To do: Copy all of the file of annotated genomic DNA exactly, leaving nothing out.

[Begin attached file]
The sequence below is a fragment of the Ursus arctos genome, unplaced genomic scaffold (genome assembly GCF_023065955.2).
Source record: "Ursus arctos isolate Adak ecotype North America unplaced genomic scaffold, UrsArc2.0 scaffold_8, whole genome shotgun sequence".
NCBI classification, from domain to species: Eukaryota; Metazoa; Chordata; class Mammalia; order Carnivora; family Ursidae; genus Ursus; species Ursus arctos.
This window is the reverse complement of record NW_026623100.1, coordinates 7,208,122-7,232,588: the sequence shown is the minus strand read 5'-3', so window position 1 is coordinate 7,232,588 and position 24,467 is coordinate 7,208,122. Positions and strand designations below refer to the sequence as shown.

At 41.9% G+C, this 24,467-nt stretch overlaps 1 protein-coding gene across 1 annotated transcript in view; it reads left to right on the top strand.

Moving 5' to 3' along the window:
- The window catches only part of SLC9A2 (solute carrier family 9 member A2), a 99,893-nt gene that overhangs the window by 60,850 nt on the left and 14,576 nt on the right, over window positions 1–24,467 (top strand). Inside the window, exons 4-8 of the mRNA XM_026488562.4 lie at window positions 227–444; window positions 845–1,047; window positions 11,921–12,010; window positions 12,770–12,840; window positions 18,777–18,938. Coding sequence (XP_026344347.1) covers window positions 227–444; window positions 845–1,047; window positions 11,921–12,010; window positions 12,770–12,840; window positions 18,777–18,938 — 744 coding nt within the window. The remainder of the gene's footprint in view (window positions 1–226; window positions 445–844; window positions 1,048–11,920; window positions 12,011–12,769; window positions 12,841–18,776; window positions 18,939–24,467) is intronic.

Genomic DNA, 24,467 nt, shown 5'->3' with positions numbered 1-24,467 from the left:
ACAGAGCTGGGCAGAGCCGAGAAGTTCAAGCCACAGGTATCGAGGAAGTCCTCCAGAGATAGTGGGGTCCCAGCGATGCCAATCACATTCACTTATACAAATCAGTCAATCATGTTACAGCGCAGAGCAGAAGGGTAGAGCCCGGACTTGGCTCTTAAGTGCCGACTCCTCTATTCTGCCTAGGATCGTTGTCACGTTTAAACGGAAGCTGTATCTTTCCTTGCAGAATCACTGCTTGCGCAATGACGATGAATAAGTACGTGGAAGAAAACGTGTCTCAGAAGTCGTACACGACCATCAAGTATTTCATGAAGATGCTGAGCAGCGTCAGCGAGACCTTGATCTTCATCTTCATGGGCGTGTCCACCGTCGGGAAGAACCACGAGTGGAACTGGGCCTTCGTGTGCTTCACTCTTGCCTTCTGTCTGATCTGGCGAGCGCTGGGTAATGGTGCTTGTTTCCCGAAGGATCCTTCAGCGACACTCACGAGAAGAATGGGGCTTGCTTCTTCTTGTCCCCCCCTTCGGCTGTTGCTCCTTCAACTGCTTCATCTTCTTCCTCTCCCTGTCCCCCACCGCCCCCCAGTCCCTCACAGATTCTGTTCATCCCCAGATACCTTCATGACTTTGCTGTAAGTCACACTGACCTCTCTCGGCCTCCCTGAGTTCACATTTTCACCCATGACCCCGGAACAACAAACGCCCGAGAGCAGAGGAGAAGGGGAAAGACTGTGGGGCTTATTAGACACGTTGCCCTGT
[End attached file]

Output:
The sequence below is a fragment of the Ursus arctos genome, unplaced genomic scaffold (genome assembly GCF_023065955.2).
Source record: "Ursus arctos isolate Adak ecotype North America unplaced genomic scaffold, UrsArc2.0 scaffold_8, whole genome shotgun sequence".
NCBI classification, from domain to species: Eukaryota; Metazoa; Chordata; class Mammalia; order Carnivora; family Ursidae; genus Ursus; species Ursus arctos.
This window is the reverse complement of record NW_026623100.1, coordinates 7,208,122-7,232,588: the sequence shown is the minus strand read 5'-3', so window position 1 is coordinate 7,232,588 and position 24,467 is coordinate 7,208,122. Positions and strand designations below refer to the sequence as shown.

At 41.9% G+C, this 24,467-nt stretch overlaps 1 protein-coding gene across 1 annotated transcript in view; it reads left to right on the top strand.

Moving 5' to 3' along the window:
- The window catches only part of SLC9A2 (solute carrier family 9 member A2), a 99,893-nt gene that overhangs the window by 60,850 nt on the left and 14,576 nt on the right, over window positions 1–24,467 (top strand). Inside the window, exons 4-8 of the mRNA XM_026488562.4 lie at window positions 227–444; window positions 845–1,047; window positions 11,921–12,010; window positions 12,770–12,840; window positions 18,777–18,938. Coding sequence (XP_026344347.1) covers window positions 227–444; window positions 845–1,047; window positions 11,921–12,010; window positions 12,770–12,840; window positions 18,777–18,938 — 744 coding nt within the window. The remainder of the gene's footprint in view (window positions 1–226; window positions 445–844; window positions 1,048–11,920; window positions 12,011–12,769; window positions 12,841–18,776; window positions 18,939–24,467) is intronic.

Genomic DNA, 24,467 nt, shown 5'->3' with positions numbered 1-24,467 from the left:
ACAGAGCTGGGCAGAGCCGAGAAGTTCAAGCCACAGGTATCGAGGAAGTCCTCCAGAGATAGTGGGGTCCCAGCGATGCCAATCACATTCACTTATACAAATCAGTCAATCATGTTACAGCGCAGAGCAGAAGGGTAGAGCCCGGACTTGGCTCTTAAGTGCCGACTCCTCTATTCTGCCTAGGATCGTTGTCACGTTTAAACGGAAGCTGTATCTTTCCTTGCAGAATCACTGCTTGCGCAATGACGATGAATAAGTACGTGGAAGAAAACGTGTCTCAGAAGTCGTACACGACCATCAAGTATTTCATGAAGATGCTGAGCAGCGTCAGCGAGACCTTGATCTTCATCTTCATGGGCGTGTCCACCGTCGGGAAGAACCACGAGTGGAACTGGGCCTTCGTGTGCTTCACTCTTGCCTTCTGTCTGATCTGGCGAGCGCTGGGTAATGGTGCTTGTTTCCCGAAGGATCCTTCAGCGACACTCACGAGAAGAATGGGGCTTGCTTCTTCTTGTCCCCCCCTTCGGCTGTTGCTCCTTCAACTGCTTCATCTTCTTCCTCTCCCTGTCCCCCACCGCCCCCCAGTCCCTCACAGATTCTGTTCATCCCCAGATACCTTCATGACTTTGCTGTAAGTCACACTGACCTCTCTCGGCCTCCCTGAGTTCACATTTTCACCCATGACCCCGGAACAACAAACGCCCGAGAGCAGAGGAGAAGGGGAAAGACTGTGGGGCTTATTAGACACGTTGCCCTGT